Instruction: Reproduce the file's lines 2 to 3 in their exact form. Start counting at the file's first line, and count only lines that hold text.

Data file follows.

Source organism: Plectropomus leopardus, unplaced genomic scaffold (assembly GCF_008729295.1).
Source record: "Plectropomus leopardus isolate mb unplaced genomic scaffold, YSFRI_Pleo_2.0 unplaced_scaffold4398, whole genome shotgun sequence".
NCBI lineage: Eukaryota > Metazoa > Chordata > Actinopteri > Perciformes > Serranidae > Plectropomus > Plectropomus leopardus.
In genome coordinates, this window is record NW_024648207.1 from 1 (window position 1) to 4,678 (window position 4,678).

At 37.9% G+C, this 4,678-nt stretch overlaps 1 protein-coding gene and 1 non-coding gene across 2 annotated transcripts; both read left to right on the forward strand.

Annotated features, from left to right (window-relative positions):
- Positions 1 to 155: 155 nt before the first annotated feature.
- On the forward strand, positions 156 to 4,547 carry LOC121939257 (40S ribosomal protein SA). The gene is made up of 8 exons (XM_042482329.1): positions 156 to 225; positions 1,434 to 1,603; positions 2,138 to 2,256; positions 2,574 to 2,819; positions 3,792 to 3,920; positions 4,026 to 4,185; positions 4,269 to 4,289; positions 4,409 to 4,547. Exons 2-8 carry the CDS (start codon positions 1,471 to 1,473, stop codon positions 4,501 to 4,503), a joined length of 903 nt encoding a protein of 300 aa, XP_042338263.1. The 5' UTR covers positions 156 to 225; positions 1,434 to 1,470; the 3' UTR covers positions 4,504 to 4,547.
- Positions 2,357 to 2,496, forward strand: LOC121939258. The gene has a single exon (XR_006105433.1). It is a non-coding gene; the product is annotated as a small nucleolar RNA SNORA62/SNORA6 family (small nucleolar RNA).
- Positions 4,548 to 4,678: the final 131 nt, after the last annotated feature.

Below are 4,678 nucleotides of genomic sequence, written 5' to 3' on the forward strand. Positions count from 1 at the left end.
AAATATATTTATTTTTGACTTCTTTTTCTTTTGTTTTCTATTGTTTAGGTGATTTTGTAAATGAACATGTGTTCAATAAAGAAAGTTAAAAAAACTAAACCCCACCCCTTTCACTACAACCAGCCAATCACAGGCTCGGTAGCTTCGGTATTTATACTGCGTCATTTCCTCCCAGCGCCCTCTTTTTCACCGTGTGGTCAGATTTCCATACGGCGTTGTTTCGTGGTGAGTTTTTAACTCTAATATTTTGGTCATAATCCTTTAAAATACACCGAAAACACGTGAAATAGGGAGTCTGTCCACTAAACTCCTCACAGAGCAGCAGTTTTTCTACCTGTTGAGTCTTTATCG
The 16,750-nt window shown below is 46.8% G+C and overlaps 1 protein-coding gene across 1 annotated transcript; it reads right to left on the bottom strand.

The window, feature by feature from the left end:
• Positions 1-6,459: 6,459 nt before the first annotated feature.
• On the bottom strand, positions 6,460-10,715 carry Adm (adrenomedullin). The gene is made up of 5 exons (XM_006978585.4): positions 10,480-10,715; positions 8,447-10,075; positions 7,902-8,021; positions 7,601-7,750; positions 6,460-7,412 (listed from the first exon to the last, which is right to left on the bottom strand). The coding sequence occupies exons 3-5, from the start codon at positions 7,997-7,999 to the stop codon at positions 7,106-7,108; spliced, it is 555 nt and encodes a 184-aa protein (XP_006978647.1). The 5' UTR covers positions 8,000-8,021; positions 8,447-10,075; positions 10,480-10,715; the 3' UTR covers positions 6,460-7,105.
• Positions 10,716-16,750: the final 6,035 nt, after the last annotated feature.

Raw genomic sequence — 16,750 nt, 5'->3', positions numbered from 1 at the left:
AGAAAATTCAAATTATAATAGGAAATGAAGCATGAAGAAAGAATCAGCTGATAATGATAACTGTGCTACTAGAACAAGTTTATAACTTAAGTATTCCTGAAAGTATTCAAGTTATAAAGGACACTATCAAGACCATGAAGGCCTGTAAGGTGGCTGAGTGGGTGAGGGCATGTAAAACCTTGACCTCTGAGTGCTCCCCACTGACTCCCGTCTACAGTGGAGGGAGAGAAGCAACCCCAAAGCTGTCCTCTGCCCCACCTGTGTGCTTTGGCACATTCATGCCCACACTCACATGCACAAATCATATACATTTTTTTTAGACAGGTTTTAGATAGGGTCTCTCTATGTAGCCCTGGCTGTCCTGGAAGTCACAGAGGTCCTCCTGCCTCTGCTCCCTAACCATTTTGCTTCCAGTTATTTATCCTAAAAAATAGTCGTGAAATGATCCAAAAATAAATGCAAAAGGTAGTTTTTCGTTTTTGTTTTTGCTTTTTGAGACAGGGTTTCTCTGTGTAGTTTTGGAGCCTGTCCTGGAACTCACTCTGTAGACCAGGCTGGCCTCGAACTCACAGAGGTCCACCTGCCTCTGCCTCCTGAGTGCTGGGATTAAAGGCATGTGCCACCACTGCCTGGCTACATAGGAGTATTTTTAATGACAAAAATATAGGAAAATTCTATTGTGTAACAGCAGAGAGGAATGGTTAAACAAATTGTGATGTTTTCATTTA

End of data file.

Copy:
Source record: "Plectropomus leopardus isolate mb unplaced genomic scaffold, YSFRI_Pleo_2.0 unplaced_scaffold4398, whole genome shotgun sequence".
NCBI lineage: Eukaryota > Metazoa > Chordata > Actinopteri > Perciformes > Serranidae > Plectropomus > Plectropomus leopardus.